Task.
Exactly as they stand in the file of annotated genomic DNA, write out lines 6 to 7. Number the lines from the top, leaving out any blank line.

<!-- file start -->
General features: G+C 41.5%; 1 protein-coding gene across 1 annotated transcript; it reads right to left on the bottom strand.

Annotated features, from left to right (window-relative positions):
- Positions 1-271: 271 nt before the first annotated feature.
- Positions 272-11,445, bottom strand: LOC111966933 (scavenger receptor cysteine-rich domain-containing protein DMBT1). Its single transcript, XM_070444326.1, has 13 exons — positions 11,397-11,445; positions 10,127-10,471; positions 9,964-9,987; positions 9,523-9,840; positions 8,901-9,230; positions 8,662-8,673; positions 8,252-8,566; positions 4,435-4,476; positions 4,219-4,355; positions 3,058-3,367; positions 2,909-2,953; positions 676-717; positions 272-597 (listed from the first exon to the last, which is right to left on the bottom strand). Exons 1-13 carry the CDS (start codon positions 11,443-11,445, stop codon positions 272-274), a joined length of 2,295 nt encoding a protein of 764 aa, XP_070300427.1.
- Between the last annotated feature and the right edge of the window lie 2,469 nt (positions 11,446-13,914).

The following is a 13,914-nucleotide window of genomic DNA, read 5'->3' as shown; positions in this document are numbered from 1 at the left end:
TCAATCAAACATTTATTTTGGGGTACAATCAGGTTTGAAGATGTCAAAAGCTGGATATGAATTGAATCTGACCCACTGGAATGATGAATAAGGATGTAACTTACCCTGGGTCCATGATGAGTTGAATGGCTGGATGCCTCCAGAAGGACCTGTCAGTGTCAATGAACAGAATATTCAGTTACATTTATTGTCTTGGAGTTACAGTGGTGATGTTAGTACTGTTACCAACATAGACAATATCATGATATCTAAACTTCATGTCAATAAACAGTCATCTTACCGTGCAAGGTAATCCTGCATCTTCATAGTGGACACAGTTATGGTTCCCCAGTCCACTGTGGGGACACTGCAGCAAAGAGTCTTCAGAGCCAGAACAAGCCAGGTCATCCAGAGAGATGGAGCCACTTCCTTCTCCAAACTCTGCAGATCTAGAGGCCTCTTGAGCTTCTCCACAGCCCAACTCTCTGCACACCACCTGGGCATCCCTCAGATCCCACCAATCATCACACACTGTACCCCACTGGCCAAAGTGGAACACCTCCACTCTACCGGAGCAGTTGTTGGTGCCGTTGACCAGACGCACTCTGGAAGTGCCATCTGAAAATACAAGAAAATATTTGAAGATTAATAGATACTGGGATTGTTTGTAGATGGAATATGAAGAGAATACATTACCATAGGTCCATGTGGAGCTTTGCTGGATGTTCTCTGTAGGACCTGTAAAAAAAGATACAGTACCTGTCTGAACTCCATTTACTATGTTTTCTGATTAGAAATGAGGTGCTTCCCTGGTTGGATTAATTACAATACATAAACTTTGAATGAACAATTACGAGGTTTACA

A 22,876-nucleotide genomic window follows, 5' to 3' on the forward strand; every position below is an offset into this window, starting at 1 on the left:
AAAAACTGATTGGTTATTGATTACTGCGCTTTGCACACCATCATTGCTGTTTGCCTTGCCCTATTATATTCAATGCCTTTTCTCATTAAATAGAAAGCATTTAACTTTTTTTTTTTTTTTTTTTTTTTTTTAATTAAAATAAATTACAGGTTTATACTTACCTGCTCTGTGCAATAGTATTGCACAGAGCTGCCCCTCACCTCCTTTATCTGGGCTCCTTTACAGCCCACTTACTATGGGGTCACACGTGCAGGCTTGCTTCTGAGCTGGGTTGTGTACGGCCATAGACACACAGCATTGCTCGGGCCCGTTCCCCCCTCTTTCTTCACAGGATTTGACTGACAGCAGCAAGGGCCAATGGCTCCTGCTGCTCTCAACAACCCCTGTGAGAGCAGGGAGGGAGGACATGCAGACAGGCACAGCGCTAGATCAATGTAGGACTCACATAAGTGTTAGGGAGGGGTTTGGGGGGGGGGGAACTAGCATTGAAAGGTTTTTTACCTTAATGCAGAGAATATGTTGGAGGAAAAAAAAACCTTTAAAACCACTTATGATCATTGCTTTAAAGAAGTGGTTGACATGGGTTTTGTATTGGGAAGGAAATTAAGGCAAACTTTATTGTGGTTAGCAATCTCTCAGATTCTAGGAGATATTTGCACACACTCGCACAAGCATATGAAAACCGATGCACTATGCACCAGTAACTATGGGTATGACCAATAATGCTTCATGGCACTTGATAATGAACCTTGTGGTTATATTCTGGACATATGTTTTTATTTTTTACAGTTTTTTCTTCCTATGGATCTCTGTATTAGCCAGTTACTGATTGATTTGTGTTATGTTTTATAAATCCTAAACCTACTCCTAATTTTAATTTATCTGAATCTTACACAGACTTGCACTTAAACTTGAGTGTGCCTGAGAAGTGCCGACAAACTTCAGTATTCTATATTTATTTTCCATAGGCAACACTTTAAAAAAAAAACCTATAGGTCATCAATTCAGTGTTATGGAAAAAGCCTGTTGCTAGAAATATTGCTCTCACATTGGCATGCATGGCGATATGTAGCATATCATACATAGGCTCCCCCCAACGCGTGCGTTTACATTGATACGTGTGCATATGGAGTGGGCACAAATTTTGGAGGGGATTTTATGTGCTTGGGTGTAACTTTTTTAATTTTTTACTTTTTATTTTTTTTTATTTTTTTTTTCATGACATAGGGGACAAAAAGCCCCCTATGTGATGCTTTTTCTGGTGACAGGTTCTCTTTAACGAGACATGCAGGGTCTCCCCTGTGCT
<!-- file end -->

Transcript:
The following is a 13,914-nucleotide window of genomic DNA, read 5'->3' as shown; positions in this document are numbered from 1 at the left end:
TCAATCAAACATTTATTTTGGGGTACAATCAGGTTTGAAGATGTCAAAAGCTGGATATGAATTGAATCTGACCCACTGGAATGATGAATAAGGATGTAACTTACCCTGGGTCCATGATGAGTTGAATGGCTGGATGCCTCCAGAAGGACCTGTCAGTGTCAATGAACAGAATATTCAGTTACATTTATTGTCTTGGAGTTACAGTGGTGATGTTAGTACTGTTACCAACATAGACAATATCATGATATCTAAACTTCATGTCAATAAACAGTCATCTTACCGTGCAAGGTAATCCTGCATCTTCATAGTGGACACAGTTATGGTTCCCCAGTCCACTGTGGGGACACTGCAGCAAAGAGTCTTCAGAGCCAGAACAAGCCAGGTCATCCAGAGAGATGGAGCCACTTCCTTCTCCAAACTCTGCAGATCTAGAGGCCTCTTGAGCTTCTCCACAGCCCAACTCTCTGCACACCACCTGGGCATCCCTCAGATCCCACCAATCATCACACACTGTACCCCACTGGCCAAAGTGGAACACCTCCACTCTACCGGAGCAGTTGTTGGTGCCGTTGACCAGACGCACTCTGGAAGTGCCATCTGAAAATACAAGAAAATATTTGAAGATTAATAGATACTGGGATTGTTTGTAGATGGAATATGAAGAGAATACATTACCATAGGTCCATGTGGAGCTTTGCTGGATGTTCTCTGTAGGACCTGTAAAAAAAGATACAGTACCTGTCTGAACTCCATTTACTATGTTTTCTGATTAGAAATGAGGTGCTTCCCTGGTTGGATTAATTACAATACATAAACTTTGAATGAACAATTACGAGGTTTACA